Raptor Vocab 101: Anatomy

To improve your raptor identification skills, you must master the basics. This blog is the start of a series where we walk you through raptor vocabulary so you can better describe and understand what you are looking at when identifying a raptor.

Now let’s talk raptor anatomy! Note that this list below is not an exhaustive list of all raptor anatomy. Rather, it focuses on the terms you will most commonly need to know when identifying an individual.

Raptor Topography: Topside and Underside View

Axillaries: The wing pits or “armpit” of the birds

Belly: Mid-section of the raptor’s body

Carpal: Underwing area at the wrist where all the primaries meet

Chest/Breast: Upper area of the raptor’s body between the throat and belly

PC Jerry Liguori

Crop: a pouch along the esophagus where food is initially placed before it moves into the stomach

Greater Underwing Coverts: Wing lining or feathers covering the base of the remiges (see below)

Lesser Underwing Coverts: Feathers covering the underwing

Patagium: Area between the wrist and the body along the wing’s leading (top) edge

Primaries: Ten outer remiges of the wing; outer primaries with notches make up the “fingers” of a hawk

Rectrices: Tail feathers, raptors typically have 12

Remiges (Remex is singular): Flight feathers of the wing: primaries, secondaries, and tertials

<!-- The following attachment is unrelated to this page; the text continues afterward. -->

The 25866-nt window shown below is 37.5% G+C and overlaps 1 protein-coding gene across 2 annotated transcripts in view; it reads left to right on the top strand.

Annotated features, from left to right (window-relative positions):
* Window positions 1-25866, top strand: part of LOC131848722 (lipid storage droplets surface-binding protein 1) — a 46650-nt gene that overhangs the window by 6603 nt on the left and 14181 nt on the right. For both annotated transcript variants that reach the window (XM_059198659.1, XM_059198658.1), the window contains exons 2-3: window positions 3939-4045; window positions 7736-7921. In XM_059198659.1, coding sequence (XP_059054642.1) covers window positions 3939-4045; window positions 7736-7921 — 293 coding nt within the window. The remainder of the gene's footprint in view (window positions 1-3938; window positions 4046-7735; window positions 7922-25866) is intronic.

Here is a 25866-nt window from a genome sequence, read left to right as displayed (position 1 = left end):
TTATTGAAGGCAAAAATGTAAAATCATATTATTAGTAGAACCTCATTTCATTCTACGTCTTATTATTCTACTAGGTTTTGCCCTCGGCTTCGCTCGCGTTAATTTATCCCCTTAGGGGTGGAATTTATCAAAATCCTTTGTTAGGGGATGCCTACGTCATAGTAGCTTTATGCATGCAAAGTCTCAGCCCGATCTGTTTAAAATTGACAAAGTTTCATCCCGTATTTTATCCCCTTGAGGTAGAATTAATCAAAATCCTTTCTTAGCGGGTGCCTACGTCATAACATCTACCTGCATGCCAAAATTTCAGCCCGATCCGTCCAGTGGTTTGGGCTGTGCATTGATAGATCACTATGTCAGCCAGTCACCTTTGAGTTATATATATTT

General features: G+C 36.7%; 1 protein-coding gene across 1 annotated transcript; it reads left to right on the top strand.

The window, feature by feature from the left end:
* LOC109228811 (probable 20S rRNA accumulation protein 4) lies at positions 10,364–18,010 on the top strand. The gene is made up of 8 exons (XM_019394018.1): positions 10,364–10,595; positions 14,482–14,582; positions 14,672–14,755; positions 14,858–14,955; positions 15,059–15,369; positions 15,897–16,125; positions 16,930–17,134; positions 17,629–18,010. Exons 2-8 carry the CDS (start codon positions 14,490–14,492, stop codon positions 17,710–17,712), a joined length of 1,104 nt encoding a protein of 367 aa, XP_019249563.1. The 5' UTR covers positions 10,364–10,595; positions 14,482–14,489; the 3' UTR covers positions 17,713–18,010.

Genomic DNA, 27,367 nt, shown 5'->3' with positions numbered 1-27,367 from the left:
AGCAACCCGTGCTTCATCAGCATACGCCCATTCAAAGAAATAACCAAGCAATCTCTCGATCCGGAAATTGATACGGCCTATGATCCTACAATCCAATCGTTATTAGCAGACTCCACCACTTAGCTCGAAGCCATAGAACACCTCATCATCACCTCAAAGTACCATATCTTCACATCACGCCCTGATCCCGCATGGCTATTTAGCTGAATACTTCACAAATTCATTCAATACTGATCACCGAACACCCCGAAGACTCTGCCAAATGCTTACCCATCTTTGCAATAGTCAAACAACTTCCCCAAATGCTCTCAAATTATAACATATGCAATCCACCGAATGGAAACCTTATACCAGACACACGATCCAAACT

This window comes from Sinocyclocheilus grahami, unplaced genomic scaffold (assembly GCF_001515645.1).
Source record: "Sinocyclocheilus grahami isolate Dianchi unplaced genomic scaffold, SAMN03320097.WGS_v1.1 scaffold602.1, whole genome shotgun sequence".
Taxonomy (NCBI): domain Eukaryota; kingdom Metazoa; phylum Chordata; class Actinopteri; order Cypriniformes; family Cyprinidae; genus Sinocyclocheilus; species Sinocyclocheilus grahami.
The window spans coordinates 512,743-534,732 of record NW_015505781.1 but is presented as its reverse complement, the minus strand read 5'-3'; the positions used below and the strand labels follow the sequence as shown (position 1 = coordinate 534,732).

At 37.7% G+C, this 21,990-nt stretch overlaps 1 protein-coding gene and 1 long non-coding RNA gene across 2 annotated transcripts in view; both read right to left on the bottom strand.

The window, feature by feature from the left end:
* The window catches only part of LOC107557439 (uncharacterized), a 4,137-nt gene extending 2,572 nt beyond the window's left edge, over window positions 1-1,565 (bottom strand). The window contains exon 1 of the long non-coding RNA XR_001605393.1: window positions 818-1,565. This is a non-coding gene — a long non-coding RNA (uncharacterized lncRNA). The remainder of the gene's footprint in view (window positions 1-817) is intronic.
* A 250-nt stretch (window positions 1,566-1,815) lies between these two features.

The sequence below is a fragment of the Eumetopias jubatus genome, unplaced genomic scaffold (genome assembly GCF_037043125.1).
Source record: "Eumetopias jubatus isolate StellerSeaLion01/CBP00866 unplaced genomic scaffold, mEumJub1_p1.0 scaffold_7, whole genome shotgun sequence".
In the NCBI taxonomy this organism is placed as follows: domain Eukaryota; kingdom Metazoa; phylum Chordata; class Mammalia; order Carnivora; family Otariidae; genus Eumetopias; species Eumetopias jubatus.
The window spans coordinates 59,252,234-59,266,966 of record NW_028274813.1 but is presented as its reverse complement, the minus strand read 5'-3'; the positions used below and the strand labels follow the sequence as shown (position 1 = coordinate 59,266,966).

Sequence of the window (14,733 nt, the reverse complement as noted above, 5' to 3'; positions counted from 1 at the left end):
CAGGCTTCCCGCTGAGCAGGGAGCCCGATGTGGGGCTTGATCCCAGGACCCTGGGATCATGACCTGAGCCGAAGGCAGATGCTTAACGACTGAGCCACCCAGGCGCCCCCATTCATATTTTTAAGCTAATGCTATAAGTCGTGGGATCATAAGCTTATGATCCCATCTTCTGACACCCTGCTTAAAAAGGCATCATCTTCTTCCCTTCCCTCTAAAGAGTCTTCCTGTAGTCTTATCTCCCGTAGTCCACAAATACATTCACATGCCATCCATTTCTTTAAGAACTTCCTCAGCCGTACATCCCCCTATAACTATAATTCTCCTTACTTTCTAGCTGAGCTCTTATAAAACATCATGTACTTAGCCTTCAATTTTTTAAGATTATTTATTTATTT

Rump: Feathers covering the bases of the uppertail coverts (see below)

Scapulars: Feathers along the sides of the back

Secondaries: Flight feathers from the wrist to the body, making up the base of the wing

Tertials: The innermost remiges. Most raptors have two or three

Undertail Coverts: Feathers covering the underside of the base of the tail

Uppertail Coverts: Feathers covering the topside of the base of the tail

Upperwing Coverts: Feathers that cover the upperwing

Wrist: Joint on the wing’s leading (top) edge where the secondaries and primaries meet

Anatomy of the Head

Cap/Crown: Top of the head

Cere: The smooth, featherless skin just above the beak

Gape: The breadth of the bird’s mouth opening from corner to corner

Malar Stripe: a dark patch or stripe of plumage on a raptor’s cheek usually seen in falcons

Mandible: The upper and lower jaw and the beak

Nape: The back of the neck

Nare: The nasal opening in the cere

Superciliary Line: Pale feathers above the eye, often called the “eyebrow”

Tomial Tooth: A protrusion on the upper bill of some birds—including falcons and kites. Sometimes referred to as “the notch” in the bill

PC Kyler Noe

Want to take your learning further? Our free Raptor ID App (available for Apple and Android) showcases beautiful Jerry Liguori photographs (one of which is featured in this blog). You will also find a terminology list, narrated videos of raptors in flight, and in-depth identification information on individual species. Our In-hand Guide to Diurnal Raptors is also an excellent resource for growing your anatomy vocabulary, with its extensive glossary. Lastly, the Raptor ID group on Facebook is a wealth of information that allows you to ask questions to other raptor experts and enthusiasts. You can also find resources compiled by the group admins in the files tab.

Happy hawkwatching!

This blog was written by Sammy Riccio, HWI’s Donor Engagement Coordinator. You can learn more about Sammy here.

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